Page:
Tutoring has become a very lucrative business in the past few decades. This has been the result of increased demands on admissions requirements for universities, decreased quality of mathematics teaching at schools (in certain areas), and many other related factors. Unfortunately, such expensive opportunities leave many families behind in the race to offer top quality educational experiences to their children. How does one then find an inexpensive tutor these days? In this article, we briefly discuss some cheap alternatives to the high-end institutions.
Contact local college students: If you live near a college or university, you might want to consider asking for college or graduate students who are willing to tutor. There are many benefits to this option over the high-end tutoring institutions. College students typically charge on the order of $20-$30/hr which is a great deal. In many cases, students list particular courses they are willing to tutor, which provides more detailed information. Moreover, students are typically required to release information like GPA. This gives you a good sense of whether they have a mastery of the related material.
Investigate online sources. There are many websites that offer tutoring for free, or at least go over basic concepts in various subject areas so that students can follow along and get a perspective outside the one they get in the classroom. A great example of this is the Khan Academy*, a database of thousands of videos on all sorts of subjects covering high school courses through APs.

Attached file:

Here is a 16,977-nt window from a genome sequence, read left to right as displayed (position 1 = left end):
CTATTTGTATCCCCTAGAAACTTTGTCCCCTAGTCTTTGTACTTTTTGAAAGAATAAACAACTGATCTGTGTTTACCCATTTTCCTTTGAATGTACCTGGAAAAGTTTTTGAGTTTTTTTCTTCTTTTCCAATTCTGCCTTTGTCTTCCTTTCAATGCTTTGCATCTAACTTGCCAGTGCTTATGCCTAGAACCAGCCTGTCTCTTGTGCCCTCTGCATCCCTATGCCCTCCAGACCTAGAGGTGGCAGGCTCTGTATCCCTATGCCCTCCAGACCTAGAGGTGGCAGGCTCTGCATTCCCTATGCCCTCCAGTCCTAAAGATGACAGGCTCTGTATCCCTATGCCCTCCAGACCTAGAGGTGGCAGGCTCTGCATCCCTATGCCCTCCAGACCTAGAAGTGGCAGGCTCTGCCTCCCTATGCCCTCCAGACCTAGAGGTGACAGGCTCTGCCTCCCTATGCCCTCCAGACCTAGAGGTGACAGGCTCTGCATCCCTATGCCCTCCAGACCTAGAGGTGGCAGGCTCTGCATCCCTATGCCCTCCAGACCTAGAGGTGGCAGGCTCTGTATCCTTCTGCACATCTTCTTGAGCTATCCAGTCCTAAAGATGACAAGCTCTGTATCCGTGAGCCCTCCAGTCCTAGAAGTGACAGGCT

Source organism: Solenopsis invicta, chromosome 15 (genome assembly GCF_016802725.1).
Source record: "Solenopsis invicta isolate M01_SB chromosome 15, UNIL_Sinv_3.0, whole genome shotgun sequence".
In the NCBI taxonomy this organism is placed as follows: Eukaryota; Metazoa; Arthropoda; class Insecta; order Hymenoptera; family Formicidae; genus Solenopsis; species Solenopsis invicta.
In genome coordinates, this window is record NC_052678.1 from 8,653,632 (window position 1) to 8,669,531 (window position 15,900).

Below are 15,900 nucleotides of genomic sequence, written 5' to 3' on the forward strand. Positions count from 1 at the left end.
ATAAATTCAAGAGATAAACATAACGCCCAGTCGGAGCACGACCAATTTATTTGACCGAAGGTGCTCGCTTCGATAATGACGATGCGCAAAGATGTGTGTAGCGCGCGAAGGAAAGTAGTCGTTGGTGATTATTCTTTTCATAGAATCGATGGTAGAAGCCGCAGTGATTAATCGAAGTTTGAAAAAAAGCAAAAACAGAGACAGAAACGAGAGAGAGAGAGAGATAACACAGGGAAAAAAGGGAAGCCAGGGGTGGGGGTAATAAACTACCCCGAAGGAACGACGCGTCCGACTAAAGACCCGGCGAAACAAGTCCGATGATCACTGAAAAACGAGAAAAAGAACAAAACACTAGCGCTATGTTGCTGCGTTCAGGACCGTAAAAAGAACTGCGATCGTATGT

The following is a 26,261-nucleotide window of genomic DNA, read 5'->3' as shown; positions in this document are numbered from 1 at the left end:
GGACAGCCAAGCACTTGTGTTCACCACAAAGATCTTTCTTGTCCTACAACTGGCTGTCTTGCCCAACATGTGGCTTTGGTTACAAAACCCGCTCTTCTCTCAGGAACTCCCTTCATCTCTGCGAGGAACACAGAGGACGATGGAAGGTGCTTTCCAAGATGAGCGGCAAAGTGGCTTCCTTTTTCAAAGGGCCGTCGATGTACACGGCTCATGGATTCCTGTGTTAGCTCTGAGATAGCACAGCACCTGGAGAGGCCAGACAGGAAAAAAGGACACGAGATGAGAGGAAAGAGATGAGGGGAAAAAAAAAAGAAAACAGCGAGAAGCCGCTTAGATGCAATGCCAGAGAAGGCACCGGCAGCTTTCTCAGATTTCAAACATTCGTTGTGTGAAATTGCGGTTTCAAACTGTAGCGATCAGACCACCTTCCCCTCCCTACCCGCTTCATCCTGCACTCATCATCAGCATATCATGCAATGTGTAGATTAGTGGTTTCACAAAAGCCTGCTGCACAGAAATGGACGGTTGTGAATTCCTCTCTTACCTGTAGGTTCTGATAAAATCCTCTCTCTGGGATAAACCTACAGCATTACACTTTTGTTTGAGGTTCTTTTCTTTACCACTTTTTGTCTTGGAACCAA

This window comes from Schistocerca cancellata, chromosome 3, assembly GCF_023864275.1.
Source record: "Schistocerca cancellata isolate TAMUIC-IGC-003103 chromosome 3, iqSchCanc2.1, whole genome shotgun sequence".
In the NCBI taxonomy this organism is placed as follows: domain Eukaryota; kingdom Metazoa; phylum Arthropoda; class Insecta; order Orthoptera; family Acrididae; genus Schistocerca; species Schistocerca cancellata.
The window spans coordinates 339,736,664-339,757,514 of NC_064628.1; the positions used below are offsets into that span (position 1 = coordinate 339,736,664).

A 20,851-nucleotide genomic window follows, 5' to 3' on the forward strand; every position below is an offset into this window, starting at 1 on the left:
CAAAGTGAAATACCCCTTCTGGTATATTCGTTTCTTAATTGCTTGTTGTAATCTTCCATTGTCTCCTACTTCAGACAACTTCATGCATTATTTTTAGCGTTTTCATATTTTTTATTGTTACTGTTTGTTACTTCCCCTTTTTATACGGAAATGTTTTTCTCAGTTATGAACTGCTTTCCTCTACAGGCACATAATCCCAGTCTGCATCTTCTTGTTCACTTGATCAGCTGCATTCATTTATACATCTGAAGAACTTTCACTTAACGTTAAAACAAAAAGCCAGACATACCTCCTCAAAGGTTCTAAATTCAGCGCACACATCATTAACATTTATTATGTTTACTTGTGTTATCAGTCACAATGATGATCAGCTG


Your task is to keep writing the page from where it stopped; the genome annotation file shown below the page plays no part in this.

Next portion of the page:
Ask friends of friends. People who know you, or are close to people you know, are more likely to cut you some slack. One of the greatest ways to find reduced tutoring is to ask friends for cheap tutors they know. When I was a college student, I tutored for a pretty low rate, and many of the referrals were from friends of friends. Networking is key.
Speak to a department head in your kid's school. Many high school departments keep lists of tutors who have contacted them for recruiting employment. Make an appointment with the department head in your particular subject area of interest, and get a list of the contacts with their pay rates. Such tutors typically do not charge much.
Tutor in groups. If your child needs tutoring in a subject area, it's likely he/she is not alone. Consider finding a tutor who would be willing to tutor a few students at once. This still provides students with personal attention, but drastically cuts the cost of tutoring. I tutored in groups and it was a great incentive for both the students and for me.
I urge you to try a combination of these cheap tutoring strategies, and hope your kids will succeed without stretching your budget too thin.